Britain's last EU commissioner: 'There isn't any pomp, but it is a moment'
The cardboard boxes were packed and the photograph of the Queen is in bubble wrap. After a slight delay to Julian King’s scheduled departure day on 29 March, the 15th British commissioner to take a seat in the EU’s executive branch, and most likely the last, walked out out of the European commission’s Berlaymont headquarters in Brussels at midday with his belongings under his arm – including a couple of EU-branded cushions given by an impish Jean-Claude Juncker.
The commission president had them delivered to King’s office after being unimpressed to learn of the union jack soft furnishings scattered on the Briton’s office sofa. “He is a good man,” King says fondly of Juncker. “I shall miss being hugged by my boss and even getting the occasional kiss.”
Should Boris Johnson win a parliamentary majority in the early hours of 13 December, King’s exit will mark the end of a chapter in Britain’s relationship with the institutions of the European Union that began on the UK’s accession to the European Economic Community in 1973 and the dispatch of Winston Churchill’s son-in-law to sit at Brussels’ top table.
The former Labour chancellor Roy Jenkins went on to lead the commission between 1977 and 1981. The Conservative cabinet minister Arthur Cockfield laid the foundations of today’s single market in the late 1980s and major political figures, including Leon Brittan, Neil Kinnock, Peter Mandelson and Chris Patten, played their roles through the decades as the UK shifted its focus from the old empire to a European partnership. The Labour peer Cathy Ashton was the first leader of the EU’s foreign affairs wing.
But there is a new commission from this weekend, and the UK has not put forward a representative. The country’s place in the project is in its denouement.
“And let’s be honest, it is not quite the pomp and ceremony of [Chris Patten] leaving Hong Kong,” King admitted, shortly before departing his bare office. “It is a lot more Saigon than Hong Kong, it really is. But it is a moment.”
A career diplomat rather than a politician, King was not dealt an easy hand when strong-armed into leaving his post as ambassador to France in September 2016.
He took over from Jonathan Hill, who had resigned as the commission’s financial services chief, at a time of high emotion and even anger in EU capitals in the immediate wake of the Brexit referendum.
“[Juncker] said: ‘This is going to be difficult,’” King explained. “He said: ‘Look, there are quite a few people who are saying: “Why are we having a Brit? And if we have got to have a Brit, put them in a cupboard.” But I am not going to do that. We are going to do this properly.’”
King was given the security brief, a new but increasingly significant portfolio following terror attacks in Paris and in the Belgian capital.
The rise of cybercrime and the need to defend Europe’s future 5G network kept him occupied through the UK’s three Brexit extensions. “The last thing you wanted to be was hanging around like the ghost at the feast.”
He also made one eye-catching intervention in British politics when Johnson dismissed as “humbug” the claims of female politicians that they were endangered by a hardening of the political rhetoric. “Crass and dangerous,” King had tweeted. “If you think extreme language doesn’t fuel political violence across Europe, including UK, then you’re not paying attention.”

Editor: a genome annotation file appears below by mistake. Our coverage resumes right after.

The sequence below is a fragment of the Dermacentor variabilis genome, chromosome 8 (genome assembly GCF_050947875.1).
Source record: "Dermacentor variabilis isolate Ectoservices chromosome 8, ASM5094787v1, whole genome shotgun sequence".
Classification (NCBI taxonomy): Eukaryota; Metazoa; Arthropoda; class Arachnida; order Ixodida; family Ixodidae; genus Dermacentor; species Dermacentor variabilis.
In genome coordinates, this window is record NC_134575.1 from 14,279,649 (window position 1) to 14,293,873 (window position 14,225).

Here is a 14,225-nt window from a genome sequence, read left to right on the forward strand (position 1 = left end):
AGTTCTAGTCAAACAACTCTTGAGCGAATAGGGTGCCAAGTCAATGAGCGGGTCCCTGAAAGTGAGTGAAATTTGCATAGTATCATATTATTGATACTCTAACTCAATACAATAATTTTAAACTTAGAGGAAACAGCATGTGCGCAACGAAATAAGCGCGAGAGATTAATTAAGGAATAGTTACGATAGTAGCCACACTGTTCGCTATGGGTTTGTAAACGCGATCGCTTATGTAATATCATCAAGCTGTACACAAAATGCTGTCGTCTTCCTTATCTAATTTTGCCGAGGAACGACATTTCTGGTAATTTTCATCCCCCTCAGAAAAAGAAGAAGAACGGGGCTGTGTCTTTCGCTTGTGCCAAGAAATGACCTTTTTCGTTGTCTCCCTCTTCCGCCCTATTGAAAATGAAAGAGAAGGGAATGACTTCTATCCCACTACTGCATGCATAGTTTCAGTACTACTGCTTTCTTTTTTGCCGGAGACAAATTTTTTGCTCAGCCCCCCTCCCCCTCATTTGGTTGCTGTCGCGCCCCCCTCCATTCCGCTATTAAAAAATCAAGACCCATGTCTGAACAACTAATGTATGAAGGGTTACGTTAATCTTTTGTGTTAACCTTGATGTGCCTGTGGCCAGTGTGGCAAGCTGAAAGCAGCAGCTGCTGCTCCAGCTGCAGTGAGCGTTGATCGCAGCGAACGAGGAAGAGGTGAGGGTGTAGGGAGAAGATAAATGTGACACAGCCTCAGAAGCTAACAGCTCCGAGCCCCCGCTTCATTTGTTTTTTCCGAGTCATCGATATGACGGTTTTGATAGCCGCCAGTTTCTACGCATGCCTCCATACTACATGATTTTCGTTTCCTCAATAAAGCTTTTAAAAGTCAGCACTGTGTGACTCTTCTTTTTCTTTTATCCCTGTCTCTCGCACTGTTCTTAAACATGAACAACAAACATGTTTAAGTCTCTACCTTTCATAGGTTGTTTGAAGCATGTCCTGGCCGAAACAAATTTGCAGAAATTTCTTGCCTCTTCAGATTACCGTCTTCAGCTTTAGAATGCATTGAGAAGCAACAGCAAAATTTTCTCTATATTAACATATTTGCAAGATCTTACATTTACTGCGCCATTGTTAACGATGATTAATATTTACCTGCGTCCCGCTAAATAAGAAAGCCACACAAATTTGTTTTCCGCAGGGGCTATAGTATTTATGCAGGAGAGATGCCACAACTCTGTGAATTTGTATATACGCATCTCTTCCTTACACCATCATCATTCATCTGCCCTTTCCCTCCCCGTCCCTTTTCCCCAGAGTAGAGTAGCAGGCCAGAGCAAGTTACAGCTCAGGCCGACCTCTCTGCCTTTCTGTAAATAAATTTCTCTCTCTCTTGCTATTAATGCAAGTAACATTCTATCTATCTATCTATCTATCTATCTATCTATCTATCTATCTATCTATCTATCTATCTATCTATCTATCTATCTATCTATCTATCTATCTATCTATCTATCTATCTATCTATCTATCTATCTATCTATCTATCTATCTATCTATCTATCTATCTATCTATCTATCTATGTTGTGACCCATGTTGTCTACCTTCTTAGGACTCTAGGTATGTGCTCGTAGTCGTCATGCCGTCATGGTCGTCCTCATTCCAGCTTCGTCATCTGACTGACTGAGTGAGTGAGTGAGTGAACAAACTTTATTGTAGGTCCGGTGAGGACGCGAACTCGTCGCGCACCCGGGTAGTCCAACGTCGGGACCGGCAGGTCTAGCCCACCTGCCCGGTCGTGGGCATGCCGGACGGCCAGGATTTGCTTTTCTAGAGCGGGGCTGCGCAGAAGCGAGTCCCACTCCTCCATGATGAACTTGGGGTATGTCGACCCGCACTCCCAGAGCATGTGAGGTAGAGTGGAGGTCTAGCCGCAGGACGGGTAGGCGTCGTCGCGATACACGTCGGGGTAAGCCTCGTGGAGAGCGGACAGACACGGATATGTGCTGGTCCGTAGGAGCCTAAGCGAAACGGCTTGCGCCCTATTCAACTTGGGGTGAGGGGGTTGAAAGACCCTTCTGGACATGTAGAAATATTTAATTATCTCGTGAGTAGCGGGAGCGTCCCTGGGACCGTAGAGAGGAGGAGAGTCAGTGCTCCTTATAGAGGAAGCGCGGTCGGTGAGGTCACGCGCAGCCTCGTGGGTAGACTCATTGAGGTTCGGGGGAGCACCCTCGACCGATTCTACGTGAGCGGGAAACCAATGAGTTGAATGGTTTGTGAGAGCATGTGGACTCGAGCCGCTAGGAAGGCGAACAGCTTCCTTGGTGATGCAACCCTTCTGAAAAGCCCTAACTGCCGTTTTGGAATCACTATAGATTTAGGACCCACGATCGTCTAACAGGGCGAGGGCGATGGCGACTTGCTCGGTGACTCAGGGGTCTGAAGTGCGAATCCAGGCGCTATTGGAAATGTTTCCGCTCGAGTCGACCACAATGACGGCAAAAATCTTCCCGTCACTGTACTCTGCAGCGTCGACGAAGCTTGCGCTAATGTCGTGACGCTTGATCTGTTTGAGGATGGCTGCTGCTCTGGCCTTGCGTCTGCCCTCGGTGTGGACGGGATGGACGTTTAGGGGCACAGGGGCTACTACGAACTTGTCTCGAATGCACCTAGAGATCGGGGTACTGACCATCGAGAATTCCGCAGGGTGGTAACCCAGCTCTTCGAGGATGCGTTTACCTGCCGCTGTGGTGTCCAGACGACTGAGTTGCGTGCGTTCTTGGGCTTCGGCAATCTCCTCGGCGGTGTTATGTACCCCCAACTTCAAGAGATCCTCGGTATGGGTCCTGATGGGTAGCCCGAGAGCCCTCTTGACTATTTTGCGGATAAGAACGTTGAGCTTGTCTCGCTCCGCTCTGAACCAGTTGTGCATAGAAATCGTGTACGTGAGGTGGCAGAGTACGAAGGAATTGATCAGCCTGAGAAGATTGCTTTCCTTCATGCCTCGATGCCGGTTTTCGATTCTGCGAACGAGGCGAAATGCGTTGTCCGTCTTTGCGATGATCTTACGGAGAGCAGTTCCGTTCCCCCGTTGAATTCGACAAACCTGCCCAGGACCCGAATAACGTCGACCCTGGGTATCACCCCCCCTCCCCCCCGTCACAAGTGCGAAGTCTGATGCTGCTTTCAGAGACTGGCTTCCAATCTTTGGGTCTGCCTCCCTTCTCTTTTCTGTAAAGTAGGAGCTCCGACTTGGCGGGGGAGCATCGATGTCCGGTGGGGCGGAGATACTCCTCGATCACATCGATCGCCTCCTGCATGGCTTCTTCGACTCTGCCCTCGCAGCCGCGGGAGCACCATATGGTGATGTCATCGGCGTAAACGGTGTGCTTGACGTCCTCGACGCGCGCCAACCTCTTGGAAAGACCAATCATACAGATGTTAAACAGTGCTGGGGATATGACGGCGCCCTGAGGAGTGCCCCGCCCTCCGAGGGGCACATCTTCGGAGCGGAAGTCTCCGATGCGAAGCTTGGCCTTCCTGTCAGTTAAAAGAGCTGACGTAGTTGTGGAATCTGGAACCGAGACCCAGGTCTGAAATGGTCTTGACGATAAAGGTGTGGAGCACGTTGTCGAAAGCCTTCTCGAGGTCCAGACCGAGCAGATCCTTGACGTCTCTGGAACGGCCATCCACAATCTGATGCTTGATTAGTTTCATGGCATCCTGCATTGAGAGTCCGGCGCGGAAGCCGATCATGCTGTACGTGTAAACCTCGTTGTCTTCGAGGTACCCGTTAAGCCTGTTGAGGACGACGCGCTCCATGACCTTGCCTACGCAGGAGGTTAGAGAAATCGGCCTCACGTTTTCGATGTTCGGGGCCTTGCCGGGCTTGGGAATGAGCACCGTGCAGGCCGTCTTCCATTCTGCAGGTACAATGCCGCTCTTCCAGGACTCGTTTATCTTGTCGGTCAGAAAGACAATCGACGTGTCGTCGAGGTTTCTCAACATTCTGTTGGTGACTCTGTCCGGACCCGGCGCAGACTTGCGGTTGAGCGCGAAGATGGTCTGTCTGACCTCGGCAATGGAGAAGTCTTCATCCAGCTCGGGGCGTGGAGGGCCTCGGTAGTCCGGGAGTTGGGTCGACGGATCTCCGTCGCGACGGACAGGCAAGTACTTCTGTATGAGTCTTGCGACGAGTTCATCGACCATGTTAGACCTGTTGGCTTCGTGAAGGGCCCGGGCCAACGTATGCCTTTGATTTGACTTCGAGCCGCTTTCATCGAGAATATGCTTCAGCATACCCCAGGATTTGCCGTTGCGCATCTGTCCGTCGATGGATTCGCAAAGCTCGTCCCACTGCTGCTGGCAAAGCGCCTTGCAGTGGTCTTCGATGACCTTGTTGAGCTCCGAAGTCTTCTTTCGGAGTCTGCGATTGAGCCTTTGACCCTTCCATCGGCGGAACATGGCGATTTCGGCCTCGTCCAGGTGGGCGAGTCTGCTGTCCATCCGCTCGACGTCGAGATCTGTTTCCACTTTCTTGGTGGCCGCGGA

“I think you have to say if something is causing a problem,” King said. “So my observation was just that there is a link between the nature of mainstream political discourse and some of the ways that can be used and abused by more extreme opinion, and I stand by that. I always did my job.”
King, previously ambassador to Ireland and one-time director general of the Northern Ireland Office, had no role to play in Brexit negotiations. But his advice was privately sought by Juncker during the commissioners’ discussions with the EU’s chief negotiator, Michel Barnier, as to “what was behind a particular position and how different things were going to land if the commission took particular positions”.
“Maybe that was helpful. I don’t know,” King said. “The historians will no doubt trawl all over this.”
He certainly has views and concerns about the next chapter. The danger is that fundamental issues such as security and police cooperation could be left by the wayside in the rush for the political prize of a trade deal, he suggests.
“Clearly, there is a very strong political impulse in the next stage as set out by the prime minister to move quickly, very quickly, in discussions on goods, especially. There is a certain amount of discussion about whether you can do a trade deal in 12 months – of course you can do something in 12 months. The question is what is it?”
However those coming negotiations play out, the UK will not be leading in the EU’s decision-making bodies. King’s suite of offices is to be taken over by Thierry Breton, the French businessman chosen by Emmanuel Macron to oversee the internal market. Different political cultures are in the ascendancy.
“He came round the other day for a look – I wasn’t here but some of the others were – and the first thing he said was: ‘I am not having all that glass,’” King said of the clear wall that had once allowed visitors a view of his offices from the corridor. “He said: ‘Oh, no, no. We are not having that. That’s far too much transparency.’ I came back this morning and there is a wall.”
As for King, he is going to have that holiday he booked for 29 March. “You don’t have regrets – you move on.”